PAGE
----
Relative mRNA abundancies of the following genes were determined by qPCR: Acetyl-CoA carboxylase (ACACA), acyl-CoA dehydrogenase medium chain (ACADM), acetyl-CoA acetyl transferase 1 (ACAT1), acyl-CoA oxidase 1 (ACOX1); apolipoprotein B (APOB), activating transcription factor 4 (ATF4); BCL2-antagonist/killer 1 (BAK1), BCL2 associated X, apoptosis regulator (BAX), caspase 3 (CASP3), caspase 8 (CASP8), catalase (CAT), C-C motif chemokine ligand 2 (CCL2), ceruloplasmin (CP), carnitine palmitoyl transferase 1A (CPT1A), C-reactive protein (CRP), interleukin 8 (CXCL8), DNA-damage-inducible transcript 3 (DDIT3), DnaJ heat shock protein family (Hsp40) member C3 (DNAJC3), ER degradation enhancing alpha-mannosidase like protein 1 (EDEM1), fatty acid synthase (FASN), glutathione peroxidase 1 (GPX1), homocysteine inducible ER protein with ubiquitin like domain 1 (HERPUD1), haptoglobin (HP), interleukin 1 beta (IL1B), 3-hydroxymethyl-3-methylglutaryl-CoA lyase (HMGCL), 3-hydroxy-3-methylglutaryl-CoA synthase 2 (HMGCS2), heat shock protein family A (Hsp70) member 5 (HSPA5), metallothionein-1A (MT1A), microsomal triglyceride transfer protein (MTTP), NAD(P)H-quinon oxidoreductase (NQO1), protein disulfide isomerase family A member 4 (PDIA4), prostaglandin endoperoxide synthase 2 (PTGS2), retinol-binding Protein 4 (RBP4), serum amyloid A3 (SAA3), superoxide dismutase 1 (SOD1), sterol regulatory element-binding transcription factor 1 (SREBF1), tumor necrosis factor (TNF), UDP-glucuronosyl transferase family 1 member A1 (UGT1A1), spliced X-box binding protein 1 (XBP1s). The isolation of total ribonucleic acid (RNA) from liver biopsies, cDNA synthesis, qPCR, and calculations were carried out as described by Gessner et al. [25, 26]. According to Vandesompele et al. [27], the geNorm normalization factor was used to investigate the expression values of the genes, with eukaryotic translation elongation factor 1 alpha 1 (EEF1A1), H3.3 histone A (H3F3A), and ribosomal protein L12 (RPL12) being the 3 most stable of 8 tested candidate reference genes in the liver. Gene-specific primer pairs were designed using Primer3 and BLAST. Most primer pairs were designed to span an exon-exon junction. The primers were synthesized by Eurofins MWG Operon (Ebersberg, Germany). Details about the gene-specific primer pairs for the genes considered in this study are shown in Additional file 1: Table S1. PCR amplification products were verified using 1.5% agarose gel electrophoresis, stained with GelRedTM nucleic acid gel stain (Biotium, Hayward, CA, USA) and visualized under UV light with a digital camera (SynGene, Cambridge, England).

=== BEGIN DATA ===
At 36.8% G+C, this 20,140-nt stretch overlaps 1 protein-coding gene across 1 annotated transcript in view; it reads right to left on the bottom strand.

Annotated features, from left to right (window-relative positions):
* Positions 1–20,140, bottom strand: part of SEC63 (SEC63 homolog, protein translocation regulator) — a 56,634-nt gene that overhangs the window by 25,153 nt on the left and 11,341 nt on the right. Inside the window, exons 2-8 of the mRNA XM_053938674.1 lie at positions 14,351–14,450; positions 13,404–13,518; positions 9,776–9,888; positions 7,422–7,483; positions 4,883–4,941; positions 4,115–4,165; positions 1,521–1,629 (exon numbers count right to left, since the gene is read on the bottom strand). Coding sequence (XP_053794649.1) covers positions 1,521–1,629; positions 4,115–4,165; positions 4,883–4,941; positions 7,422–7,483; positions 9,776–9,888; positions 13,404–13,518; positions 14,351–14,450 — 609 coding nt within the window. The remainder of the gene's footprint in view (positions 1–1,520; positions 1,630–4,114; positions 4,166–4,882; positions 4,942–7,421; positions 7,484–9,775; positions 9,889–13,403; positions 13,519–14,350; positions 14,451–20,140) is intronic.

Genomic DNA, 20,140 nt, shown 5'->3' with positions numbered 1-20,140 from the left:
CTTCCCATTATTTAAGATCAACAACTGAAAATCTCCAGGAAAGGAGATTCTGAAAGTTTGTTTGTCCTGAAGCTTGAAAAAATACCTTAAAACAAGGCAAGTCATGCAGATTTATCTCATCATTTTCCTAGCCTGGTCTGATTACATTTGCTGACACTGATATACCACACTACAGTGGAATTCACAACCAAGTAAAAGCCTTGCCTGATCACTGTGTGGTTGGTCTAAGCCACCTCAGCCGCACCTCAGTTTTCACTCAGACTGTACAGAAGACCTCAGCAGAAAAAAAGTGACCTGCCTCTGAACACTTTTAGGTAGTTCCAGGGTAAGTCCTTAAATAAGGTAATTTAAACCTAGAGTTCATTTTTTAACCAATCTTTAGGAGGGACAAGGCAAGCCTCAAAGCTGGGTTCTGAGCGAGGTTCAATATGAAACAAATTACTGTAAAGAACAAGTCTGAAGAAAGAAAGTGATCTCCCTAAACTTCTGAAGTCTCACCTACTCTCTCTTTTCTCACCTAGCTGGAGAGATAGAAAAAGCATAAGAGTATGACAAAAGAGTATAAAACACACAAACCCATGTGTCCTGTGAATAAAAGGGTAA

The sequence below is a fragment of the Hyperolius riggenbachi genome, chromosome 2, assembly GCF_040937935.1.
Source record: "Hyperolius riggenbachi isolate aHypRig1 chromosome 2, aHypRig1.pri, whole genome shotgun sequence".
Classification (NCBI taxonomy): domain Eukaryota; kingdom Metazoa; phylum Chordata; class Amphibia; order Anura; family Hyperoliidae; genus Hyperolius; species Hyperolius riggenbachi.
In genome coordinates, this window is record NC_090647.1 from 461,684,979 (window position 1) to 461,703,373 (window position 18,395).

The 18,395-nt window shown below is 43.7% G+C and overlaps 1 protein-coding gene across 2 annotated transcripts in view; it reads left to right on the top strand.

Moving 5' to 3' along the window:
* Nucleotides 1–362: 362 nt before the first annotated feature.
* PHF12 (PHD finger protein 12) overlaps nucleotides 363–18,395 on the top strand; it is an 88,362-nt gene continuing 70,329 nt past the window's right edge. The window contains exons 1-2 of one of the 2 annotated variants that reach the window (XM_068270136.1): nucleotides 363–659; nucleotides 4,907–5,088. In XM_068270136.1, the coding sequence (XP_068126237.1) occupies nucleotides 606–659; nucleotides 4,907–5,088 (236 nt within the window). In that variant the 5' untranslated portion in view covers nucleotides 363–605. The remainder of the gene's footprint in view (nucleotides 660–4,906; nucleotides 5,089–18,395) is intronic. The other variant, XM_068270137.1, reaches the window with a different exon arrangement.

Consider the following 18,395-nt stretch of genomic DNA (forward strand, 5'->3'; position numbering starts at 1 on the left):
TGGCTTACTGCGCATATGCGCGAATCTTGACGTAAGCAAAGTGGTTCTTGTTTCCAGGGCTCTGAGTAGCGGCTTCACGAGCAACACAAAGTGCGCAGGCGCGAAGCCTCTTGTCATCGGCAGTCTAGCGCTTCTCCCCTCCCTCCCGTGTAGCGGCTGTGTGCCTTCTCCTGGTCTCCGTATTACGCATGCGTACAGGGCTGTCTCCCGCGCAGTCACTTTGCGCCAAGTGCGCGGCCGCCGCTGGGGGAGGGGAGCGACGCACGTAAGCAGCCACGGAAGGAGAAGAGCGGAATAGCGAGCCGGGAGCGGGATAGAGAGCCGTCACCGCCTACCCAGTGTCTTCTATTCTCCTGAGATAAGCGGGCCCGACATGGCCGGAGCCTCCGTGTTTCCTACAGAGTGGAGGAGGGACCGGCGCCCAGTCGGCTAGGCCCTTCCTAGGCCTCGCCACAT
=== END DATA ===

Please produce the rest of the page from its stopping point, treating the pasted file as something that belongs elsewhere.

Statistical analysis